Jobs unveiled the iTunes Store on April 28, 2003, at San Francisco's Moscone Center.
With hair now closely cropped and receding, and a studied unshaven look,
Jobs paced the stage and described how Napster "demonstrated that the Internet was made for music delivery."
Its offspring, such as Kazaa, he said, offered songs for free.
How do you compete with that?
To answer that question, he began by describing the downsides of using these free services.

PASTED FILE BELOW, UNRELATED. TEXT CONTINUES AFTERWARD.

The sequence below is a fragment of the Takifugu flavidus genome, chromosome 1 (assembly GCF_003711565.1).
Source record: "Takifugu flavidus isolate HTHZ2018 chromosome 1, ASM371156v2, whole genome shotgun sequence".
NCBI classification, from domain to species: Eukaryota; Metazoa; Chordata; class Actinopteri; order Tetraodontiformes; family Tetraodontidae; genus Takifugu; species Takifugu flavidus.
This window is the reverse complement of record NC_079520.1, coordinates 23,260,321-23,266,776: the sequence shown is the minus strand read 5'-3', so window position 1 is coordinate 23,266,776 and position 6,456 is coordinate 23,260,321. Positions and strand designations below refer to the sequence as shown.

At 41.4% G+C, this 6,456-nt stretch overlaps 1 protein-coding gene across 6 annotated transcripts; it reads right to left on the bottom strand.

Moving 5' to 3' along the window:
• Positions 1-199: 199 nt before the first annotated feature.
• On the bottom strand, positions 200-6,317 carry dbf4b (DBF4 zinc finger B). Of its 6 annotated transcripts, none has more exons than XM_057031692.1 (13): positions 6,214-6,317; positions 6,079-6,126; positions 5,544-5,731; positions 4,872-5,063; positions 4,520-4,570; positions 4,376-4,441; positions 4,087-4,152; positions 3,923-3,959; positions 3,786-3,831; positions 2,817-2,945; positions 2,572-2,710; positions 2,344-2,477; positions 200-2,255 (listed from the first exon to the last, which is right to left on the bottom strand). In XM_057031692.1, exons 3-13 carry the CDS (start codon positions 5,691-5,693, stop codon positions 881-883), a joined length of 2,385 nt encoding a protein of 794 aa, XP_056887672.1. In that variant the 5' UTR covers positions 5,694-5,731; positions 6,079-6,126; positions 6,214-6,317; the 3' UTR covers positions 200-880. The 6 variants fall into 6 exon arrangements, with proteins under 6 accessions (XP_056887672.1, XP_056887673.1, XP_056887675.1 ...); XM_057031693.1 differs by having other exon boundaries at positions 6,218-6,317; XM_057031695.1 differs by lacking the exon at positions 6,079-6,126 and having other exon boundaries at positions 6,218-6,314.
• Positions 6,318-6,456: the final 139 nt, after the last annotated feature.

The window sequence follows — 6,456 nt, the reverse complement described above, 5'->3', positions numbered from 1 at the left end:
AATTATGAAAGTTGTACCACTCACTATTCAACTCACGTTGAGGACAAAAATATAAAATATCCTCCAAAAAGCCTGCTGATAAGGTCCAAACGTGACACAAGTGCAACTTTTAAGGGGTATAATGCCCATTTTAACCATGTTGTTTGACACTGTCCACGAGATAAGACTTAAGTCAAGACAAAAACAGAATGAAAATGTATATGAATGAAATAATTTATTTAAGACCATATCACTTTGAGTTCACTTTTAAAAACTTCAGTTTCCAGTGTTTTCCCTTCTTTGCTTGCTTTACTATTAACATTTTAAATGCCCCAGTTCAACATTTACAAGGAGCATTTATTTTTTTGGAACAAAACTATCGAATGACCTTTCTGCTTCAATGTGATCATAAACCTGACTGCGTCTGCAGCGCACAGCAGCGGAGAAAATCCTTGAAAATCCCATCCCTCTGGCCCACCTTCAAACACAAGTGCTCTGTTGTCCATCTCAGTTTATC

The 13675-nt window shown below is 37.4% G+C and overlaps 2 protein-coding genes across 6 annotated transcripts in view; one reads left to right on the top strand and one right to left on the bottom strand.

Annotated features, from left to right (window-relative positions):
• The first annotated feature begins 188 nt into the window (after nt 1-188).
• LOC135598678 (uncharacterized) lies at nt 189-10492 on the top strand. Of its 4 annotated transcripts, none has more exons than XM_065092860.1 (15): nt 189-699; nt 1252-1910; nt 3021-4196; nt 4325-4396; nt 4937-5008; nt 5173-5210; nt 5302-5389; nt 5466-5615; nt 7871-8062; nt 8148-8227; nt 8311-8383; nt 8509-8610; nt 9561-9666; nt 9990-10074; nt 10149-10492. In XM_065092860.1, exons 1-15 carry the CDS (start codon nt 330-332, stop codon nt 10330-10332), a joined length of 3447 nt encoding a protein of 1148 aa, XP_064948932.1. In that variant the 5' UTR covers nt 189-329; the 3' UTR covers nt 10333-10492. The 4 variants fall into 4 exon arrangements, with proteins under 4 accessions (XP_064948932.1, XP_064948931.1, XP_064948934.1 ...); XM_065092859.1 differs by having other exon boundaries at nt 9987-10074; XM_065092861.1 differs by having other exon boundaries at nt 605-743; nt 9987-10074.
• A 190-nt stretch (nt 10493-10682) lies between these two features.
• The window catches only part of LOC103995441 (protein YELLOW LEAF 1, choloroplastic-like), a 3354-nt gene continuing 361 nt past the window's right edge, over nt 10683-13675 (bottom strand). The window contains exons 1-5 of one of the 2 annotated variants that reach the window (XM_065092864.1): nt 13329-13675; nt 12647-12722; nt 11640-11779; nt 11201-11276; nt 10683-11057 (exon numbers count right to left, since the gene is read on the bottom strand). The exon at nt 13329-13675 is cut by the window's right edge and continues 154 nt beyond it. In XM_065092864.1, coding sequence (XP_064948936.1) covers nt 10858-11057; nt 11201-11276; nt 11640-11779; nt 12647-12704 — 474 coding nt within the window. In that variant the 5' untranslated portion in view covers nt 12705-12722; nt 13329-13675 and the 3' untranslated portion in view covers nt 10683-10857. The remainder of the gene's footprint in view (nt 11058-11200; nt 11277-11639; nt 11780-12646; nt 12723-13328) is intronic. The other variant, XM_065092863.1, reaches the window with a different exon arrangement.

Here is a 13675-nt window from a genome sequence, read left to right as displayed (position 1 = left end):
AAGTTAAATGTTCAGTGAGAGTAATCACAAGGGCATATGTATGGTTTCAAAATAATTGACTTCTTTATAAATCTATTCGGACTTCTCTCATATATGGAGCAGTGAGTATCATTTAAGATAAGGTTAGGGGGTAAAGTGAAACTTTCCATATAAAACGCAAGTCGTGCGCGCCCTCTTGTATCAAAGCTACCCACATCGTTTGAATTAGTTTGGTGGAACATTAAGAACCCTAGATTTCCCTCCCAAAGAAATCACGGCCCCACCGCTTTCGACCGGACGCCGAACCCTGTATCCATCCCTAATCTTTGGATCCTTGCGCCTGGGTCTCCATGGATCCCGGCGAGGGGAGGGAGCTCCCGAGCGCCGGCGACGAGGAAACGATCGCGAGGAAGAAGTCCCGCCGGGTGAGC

The downloads were unreliable and the quality was often bad.
"A lot of these songs are encoded by seven-year-olds, and they don't do a great job."
In addition, there were no previews or album art.
Then he added, "Worst of all it's stealing. It's best not to mess with karma."
Why had these piracy sites proliferated, then?
Because, Jobs said, there was no alternative.
The subscription services, such as Pressplay and MusicNet, "treat you like a criminal,"
he said, showing a slide of an inmate in striped prison garb.
Then a slide of Bob Dylan came on the screen. "People want to own the music they love."